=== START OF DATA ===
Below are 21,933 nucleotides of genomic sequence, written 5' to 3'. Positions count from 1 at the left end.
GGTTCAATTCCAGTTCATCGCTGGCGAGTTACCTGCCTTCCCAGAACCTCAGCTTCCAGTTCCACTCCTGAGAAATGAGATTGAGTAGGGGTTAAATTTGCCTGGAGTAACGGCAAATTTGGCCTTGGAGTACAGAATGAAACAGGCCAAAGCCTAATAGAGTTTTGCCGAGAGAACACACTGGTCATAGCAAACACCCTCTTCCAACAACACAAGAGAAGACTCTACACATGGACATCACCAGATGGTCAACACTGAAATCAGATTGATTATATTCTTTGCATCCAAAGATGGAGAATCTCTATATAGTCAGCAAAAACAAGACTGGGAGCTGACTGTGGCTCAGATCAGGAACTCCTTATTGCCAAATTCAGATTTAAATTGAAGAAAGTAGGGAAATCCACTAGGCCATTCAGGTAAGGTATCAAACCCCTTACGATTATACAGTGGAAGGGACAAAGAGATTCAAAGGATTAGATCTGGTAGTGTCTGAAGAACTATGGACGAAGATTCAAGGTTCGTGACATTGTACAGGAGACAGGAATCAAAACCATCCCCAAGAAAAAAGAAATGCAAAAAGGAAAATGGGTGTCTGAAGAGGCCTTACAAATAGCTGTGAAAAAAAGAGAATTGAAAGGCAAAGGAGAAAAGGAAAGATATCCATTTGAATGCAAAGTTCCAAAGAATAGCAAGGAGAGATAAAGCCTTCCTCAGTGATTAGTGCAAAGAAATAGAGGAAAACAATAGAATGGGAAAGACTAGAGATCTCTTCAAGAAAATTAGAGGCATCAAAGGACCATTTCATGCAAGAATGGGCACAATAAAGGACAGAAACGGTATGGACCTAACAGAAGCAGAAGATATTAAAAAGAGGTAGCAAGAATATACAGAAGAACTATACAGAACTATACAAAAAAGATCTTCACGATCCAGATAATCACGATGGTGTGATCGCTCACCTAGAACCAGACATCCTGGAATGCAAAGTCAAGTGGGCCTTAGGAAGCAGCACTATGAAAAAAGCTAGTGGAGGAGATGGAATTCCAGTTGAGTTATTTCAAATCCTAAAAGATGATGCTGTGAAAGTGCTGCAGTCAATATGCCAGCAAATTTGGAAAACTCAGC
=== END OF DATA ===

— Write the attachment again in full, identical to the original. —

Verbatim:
Below are 21,933 nucleotides of genomic sequence, written 5' to 3'. Positions count from 1 at the left end.
GGTTCAATTCCAGTTCATCGCTGGCGAGTTACCTGCCTTCCCAGAACCTCAGCTTCCAGTTCCACTCCTGAGAAATGAGATTGAGTAGGGGTTAAATTTGCCTGGAGTAACGGCAAATTTGGCCTTGGAGTACAGAATGAAACAGGCCAAAGCCTAATAGAGTTTTGCCGAGAGAACACACTGGTCATAGCAAACACCCTCTTCCAACAACACAAGAGAAGACTCTACACATGGACATCACCAGATGGTCAACACTGAAATCAGATTGATTATATTCTTTGCATCCAAAGATGGAGAATCTCTATATAGTCAGCAAAAACAAGACTGGGAGCTGACTGTGGCTCAGATCAGGAACTCCTTATTGCCAAATTCAGATTTAAATTGAAGAAAGTAGGGAAATCCACTAGGCCATTCAGGTAAGGTATCAAACCCCTTACGATTATACAGTGGAAGGGACAAAGAGATTCAAAGGATTAGATCTGGTAGTGTCTGAAGAACTATGGACGAAGATTCAAGGTTCGTGACATTGTACAGGAGACAGGAATCAAAACCATCCCCAAGAAAAAAGAAATGCAAAAAGGAAAATGGGTGTCTGAAGAGGCCTTACAAATAGCTGTGAAAAAAAGAGAATTGAAAGGCAAAGGAGAAAAGGAAAGATATCCATTTGAATGCAAAGTTCCAAAGAATAGCAAGGAGAGATAAAGCCTTCCTCAGTGATTAGTGCAAAGAAATAGAGGAAAACAATAGAATGGGAAAGACTAGAGATCTCTTCAAGAAAATTAGAGGCATCAAAGGACCATTTCATGCAAGAATGGGCACAATAAAGGACAGAAACGGTATGGACCTAACAGAAGCAGAAGATATTAAAAAGAGGTAGCAAGAATATACAGAAGAACTATACAGAACTATACAAAAAAGATCTTCACGATCCAGATAATCACGATGGTGTGATCGCTCACCTAGAACCAGACATCCTGGAATGCAAAGTCAAGTGGGCCTTAGGAAGCAGCACTATGAAAAAAGCTAGTGGAGGAGATGGAATTCCAGTTGAGTTATTTCAAATCCTAAAAGATGATGCTGTGAAAGTGCTGCAGTCAATATGCCAGCAAATTTGGAAAACTCAGC